Is a Standing Desk the Cure for Back Pain?

Standing Desk a Cure for Back Pain? Answer from MG ChiropracticMost fads are truly pointless, some are well-intentioned, and others are spot on for the betterment of mankind. Let’s talk about the middle one. As a society, we sit far too much. As mentioned in a prior blog, we sit so much that we are physiologically damaging our bodies. We sit so much, in fact, that companies are hiring biomechanical specialists to fit employees for standing desks. The thought is: Let’s get people up and out of their chairs, so their back pain will diminish, and they can move more. But, of course, there’s a problem with this logic. Look no further than bank tellers, hair stylists, check-out clerks, or anyone who stands for much of the day. They aren’t free of back pain at all!

It really comes down to blood circulation. In order to keep tissues healthy, blood must circulate to as much of the body as possible. This happens with exercise. Take your hand. Make a fist. Squeeze as tight as possible for 15-20 seconds. Now open your hand, stretching the fingers out. It will look pale due to all the blood being squeezed out of the area. However, you’ll notice that blood rushes back in, making the tissue appear redder and warmer than before. This is an example of the why movement and exercise is good. It keeps us warm and helps pump our blood.

Pumping blood away from the heart is made easy by cardiac muscles. These muscles are working constantly, day in and day out, to keep us alive. When most people think about problems with the heart, they think about these cardiac muscles getting a blood clot in them or just stopping entirely. Although they’re not always as dramatic as they appear on TV, heart attacks tend to come quickly and, in turn, are thought of more widely when thinking of a heart condition.

But what about the other part, though—blood returning to the heart? Blood returning to the heart uses the venous system (veins). This system relies on two factors to get blood back to the heart. First is cardiac muscle output, pumping blood in and out of the heart; think of it as a loop. A major problem with solely relying on this method is that the cardiac muscles are not strong enough to do it alone. After several years, we begin to see sign of “heart failure” or heart fatigue. Heart failure is one of the major reasons why older people are hospitalized—the heart simply wears out. The worst part is that “heart failure” is preventable and the key is factor number two: the hamstrings.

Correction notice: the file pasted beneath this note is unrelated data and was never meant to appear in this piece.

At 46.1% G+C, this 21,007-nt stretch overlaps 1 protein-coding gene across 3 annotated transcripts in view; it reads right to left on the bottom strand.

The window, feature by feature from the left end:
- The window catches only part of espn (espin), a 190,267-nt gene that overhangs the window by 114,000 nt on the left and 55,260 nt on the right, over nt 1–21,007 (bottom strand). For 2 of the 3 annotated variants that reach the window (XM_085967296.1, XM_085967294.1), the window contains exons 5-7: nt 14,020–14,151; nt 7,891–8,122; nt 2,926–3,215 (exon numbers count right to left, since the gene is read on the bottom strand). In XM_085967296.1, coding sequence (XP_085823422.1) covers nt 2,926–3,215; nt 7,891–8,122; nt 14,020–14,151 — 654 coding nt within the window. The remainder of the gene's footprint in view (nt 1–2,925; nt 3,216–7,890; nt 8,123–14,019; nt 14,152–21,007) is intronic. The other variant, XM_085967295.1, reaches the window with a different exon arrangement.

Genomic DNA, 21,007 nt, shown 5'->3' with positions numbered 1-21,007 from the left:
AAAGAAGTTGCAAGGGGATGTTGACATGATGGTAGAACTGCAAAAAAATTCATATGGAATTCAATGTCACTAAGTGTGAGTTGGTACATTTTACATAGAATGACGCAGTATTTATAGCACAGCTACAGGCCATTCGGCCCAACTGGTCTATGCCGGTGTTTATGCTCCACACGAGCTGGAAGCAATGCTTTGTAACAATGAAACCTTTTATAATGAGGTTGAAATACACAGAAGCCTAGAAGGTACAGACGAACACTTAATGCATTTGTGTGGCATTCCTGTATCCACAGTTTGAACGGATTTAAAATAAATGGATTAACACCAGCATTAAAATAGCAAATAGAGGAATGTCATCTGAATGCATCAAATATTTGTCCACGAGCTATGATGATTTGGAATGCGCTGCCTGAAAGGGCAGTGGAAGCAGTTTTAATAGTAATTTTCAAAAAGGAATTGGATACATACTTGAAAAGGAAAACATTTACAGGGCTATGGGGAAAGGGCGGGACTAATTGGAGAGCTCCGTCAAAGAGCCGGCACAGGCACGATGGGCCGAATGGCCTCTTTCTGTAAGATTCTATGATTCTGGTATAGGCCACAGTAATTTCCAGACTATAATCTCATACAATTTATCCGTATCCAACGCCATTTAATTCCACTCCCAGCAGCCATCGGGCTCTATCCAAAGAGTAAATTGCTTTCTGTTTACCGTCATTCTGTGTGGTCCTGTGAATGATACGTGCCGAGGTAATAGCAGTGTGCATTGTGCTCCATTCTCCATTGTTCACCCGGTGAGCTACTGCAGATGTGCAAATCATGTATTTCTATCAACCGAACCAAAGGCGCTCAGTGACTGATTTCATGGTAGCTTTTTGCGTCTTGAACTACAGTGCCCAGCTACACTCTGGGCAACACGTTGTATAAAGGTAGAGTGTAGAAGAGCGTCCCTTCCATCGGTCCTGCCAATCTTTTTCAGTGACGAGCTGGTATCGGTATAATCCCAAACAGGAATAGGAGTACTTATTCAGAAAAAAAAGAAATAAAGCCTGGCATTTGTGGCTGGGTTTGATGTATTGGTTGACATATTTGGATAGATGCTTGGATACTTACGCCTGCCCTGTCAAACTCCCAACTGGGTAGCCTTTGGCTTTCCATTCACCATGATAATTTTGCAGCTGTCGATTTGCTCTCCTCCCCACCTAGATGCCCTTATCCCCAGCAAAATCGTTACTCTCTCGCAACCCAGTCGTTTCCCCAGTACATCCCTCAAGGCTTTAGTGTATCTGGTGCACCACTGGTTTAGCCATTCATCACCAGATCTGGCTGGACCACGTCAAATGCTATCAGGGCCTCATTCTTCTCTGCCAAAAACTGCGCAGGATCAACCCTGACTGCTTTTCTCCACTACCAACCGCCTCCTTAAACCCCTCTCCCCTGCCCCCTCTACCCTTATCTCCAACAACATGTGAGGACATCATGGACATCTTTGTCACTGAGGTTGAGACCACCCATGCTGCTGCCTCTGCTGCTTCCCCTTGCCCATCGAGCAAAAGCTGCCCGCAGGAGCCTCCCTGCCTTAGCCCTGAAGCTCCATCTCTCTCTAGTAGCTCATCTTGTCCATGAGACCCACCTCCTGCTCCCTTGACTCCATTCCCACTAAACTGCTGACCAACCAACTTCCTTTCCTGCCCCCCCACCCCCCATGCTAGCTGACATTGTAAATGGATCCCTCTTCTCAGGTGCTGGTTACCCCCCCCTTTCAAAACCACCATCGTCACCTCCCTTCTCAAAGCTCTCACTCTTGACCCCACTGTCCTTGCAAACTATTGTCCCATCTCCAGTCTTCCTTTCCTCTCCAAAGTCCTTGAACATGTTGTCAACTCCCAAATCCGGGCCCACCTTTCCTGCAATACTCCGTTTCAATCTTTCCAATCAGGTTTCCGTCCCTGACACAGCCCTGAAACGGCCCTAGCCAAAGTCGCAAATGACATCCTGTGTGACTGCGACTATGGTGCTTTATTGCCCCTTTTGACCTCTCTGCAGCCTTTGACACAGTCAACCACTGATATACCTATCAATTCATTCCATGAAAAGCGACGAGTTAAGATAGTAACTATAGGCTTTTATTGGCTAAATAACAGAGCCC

These gorgeous muscles, which are located just below the gluteals and above the knees, are responsible for the lion’s share of blood returning to the heart. It is quite the perfect design. We humans are meant to be active. The more active we are, the more our hamstrings contract; with each contraction, our blood gets a big helping hand back to the heart. This is a major factor in keeping our hearts healthy.

However, when we stand for long periods of time, our joints start loosening up. They crack and pop as we walk. Our muscles are sore, remaining in a contracted state for so long, and all we want to do is sit, where no muscles will contract the way they should.

The veins in our legs that need healthy hamstrings to get the blood back to the heart start collapsing under our own weight, and varicose veins set in. These incompetent veins in the legs promote blood pooling, which leads to deadly blood clots. Nobody wins with that.

How is chiropractic essential? Chiropractic gets us moving again. Without proper joint alignment, our muscles strain, joints breakdown, and, as we all know, painful movements stop us from moving. With the help of chiropractic care, you can get your engine running right.

Dr. Mason M. Greenslade, DC, is the owner of MG Chiropractic, your Belltown and Queen Anne chiropractor. He is certified in the Advanced Activator technique, Chiro-Manipulative Reflex, and the Sacro-Occipital Technique. Dr. Greenslade has his doctorate from the Palmer College of Chiropractic in Davenport, Iowa. Learn more about Dr. Greenslade.

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